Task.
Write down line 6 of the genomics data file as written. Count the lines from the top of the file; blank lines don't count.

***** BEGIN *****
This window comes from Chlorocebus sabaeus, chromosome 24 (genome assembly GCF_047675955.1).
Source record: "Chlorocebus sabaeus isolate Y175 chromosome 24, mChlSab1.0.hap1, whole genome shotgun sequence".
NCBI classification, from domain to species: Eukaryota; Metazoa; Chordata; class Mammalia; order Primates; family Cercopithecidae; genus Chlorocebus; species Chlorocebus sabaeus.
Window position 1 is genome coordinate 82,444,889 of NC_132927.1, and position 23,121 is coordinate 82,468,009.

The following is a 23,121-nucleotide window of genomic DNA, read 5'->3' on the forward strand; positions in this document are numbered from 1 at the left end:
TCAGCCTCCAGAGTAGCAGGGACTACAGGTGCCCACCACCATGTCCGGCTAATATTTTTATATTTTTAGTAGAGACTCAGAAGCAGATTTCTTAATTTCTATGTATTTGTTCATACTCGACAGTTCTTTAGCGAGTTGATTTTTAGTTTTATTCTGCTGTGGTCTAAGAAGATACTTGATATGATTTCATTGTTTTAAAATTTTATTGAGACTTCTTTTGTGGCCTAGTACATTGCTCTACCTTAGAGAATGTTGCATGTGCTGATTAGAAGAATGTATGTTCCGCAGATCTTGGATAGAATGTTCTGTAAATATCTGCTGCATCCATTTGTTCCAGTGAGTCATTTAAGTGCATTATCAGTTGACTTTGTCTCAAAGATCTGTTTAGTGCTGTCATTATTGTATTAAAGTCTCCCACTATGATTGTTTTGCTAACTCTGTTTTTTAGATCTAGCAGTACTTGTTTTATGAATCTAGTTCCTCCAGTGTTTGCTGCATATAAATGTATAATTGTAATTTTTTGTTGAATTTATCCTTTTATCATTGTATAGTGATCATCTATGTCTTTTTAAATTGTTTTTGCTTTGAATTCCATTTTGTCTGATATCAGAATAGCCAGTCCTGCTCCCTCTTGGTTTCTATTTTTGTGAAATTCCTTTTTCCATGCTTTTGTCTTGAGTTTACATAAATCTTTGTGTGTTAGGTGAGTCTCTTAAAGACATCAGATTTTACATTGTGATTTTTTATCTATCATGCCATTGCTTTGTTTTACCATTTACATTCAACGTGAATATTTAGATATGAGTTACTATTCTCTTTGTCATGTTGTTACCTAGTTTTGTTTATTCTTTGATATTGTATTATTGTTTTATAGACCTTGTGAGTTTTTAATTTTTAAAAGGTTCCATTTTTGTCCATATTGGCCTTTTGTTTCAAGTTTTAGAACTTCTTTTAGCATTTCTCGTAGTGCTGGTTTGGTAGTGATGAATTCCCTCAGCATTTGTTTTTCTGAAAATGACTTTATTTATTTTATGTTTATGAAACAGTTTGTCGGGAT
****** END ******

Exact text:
TCAGCCTCCAGAGTAGCAGGGACTACAGGTGCCCACCACCATGTCCGGCTAATATTTTTATATTTTTAGTAGAGACTCAGAAGCAGATTTCTTAATTTCTATGTATTTGTTCATACTCGACAGTTCTTTAGCGAGTTGATTTTTAGTTTTATTCTGCTGTGGTCTAAGAAGATACTTGATATGATTTCATTGTTTTAAAATTTTATTGAGACTTCTTTTGTGGCCTAGTACATTGCTCTACCTTAGAGAATGTTGCATGTGCTGATTAGAAGAATGTATGTTCCGCAGATCTTGGATAGAATGTTCTGTAAATATCTGCTGCATCCATTTGTTCCAGTGAGTCATTTAAGTGCATTATCAGTTGACTTTGTCTCAAAGATCTGTTTAGTGCTGTCATTATTGTATTAAAGTCTCCCACTATGATTGTTTTGCTAACTCTGTTTTTTAGATCTAGCAGTACTTGTTTTATGAATCTAGTTCCTCCAGTGTTTGCTGCATATAAATGTATAATTGTAATTTTTTGTTGAATTTATCCTTTTATCATTGTATAGTGATCATCTATGTCTTTTTAAATTGTTTTTGCTTTGAATTCCATTTTGTCTGATATCAGAATAGCCAGTCCTGCTCCCTCTTGGTTTCTATTTTTGTGAAATTCCTTTTTCCATGCTTTTGTCTTGAGTTTACATAAATCTTTGTGTGTTAGGTGAGTCTCTTAAAGACATCAGATTTTACATTGTGATTTTTTATCTATCATGCCATTGCTTTGTTTTACCATTTACATTCAACGTGAATATTTAGATATGAGTTACTATTCTCTTTGTCATGTTGTTACCTAGTTTTGTTTATTCTTTGATATTGTATTATTGTTTTATAGACCTTGTGAGTTTTTAATTTTTAAAAGGTTCCATTTTTGTCCATATTGGCCTTTTGTTTCAAGTTTTAGAACTTCTTTTAGCATTTCTCGTAGTGCTGGTTTGGTAGTGATGAATTCCCTCAGCATTTGTTTTTCTGAAAATGACTTTATTTATTTTATGTTTATGAAACAGTTTGTCGGGAT